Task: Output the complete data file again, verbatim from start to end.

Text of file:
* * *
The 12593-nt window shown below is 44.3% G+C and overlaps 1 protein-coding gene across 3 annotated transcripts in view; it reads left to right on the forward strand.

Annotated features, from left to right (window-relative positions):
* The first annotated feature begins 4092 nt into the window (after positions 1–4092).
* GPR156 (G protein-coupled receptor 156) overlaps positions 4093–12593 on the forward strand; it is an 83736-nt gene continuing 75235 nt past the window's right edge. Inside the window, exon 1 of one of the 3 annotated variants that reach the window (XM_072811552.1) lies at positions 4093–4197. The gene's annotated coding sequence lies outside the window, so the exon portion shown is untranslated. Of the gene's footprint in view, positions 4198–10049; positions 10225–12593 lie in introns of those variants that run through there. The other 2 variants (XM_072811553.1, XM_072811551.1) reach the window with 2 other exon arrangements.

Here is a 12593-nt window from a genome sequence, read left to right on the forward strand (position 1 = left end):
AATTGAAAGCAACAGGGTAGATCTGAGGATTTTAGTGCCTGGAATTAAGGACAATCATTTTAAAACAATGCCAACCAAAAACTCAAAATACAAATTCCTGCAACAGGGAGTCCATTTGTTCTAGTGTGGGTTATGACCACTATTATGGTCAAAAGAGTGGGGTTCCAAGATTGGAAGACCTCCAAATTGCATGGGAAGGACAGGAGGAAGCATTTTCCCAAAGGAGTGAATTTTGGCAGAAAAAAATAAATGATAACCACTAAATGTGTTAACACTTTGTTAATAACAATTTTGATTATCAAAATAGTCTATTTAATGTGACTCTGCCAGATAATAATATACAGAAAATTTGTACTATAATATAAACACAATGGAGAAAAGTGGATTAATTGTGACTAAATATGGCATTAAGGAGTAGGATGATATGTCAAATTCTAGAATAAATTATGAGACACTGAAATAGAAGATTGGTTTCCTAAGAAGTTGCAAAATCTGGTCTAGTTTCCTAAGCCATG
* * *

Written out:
The 12593-nt window shown below is 44.3% G+C and overlaps 1 protein-coding gene across 3 annotated transcripts in view; it reads left to right on the forward strand.

Annotated features, from left to right (window-relative positions):
* The first annotated feature begins 4092 nt into the window (after positions 1–4092).
* GPR156 (G protein-coupled receptor 156) overlaps positions 4093–12593 on the forward strand; it is an 83736-nt gene continuing 75235 nt past the window's right edge. Inside the window, exon 1 of one of the 3 annotated variants that reach the window (XM_072811552.1) lies at positions 4093–4197. The gene's annotated coding sequence lies outside the window, so the exon portion shown is untranslated. Of the gene's footprint in view, positions 4198–10049; positions 10225–12593 lie in introns of those variants that run through there. The other 2 variants (XM_072811553.1, XM_072811551.1) reach the window with 2 other exon arrangements.

Here is a 12593-nt window from a genome sequence, read left to right on the forward strand (position 1 = left end):
AATTGAAAGCAACAGGGTAGATCTGAGGATTTTAGTGCCTGGAATTAAGGACAATCATTTTAAAACAATGCCAACCAAAAACTCAAAATACAAATTCCTGCAACAGGGAGTCCATTTGTTCTAGTGTGGGTTATGACCACTATTATGGTCAAAAGAGTGGGGTTCCAAGATTGGAAGACCTCCAAATTGCATGGGAAGGACAGGAGGAAGCATTTTCCCAAAGGAGTGAATTTTGGCAGAAAAAAATAAATGATAACCACTAAATGTGTTAACACTTTGTTAATAACAATTTTGATTATCAAAATAGTCTATTTAATGTGACTCTGCCAGATAATAATATACAGAAAATTTGTACTATAATATAAACACAATGGAGAAAAGTGGATTAATTGTGACTAAATATGGCATTAAGGAGTAGGATGATATGTCAAATTCTAGAATAAATTATGAGACACTGAAATAGAAGATTGGTTTCCTAAGAAGTTGCAAAATCTGGTCTAGTTTCCTAAGCCATG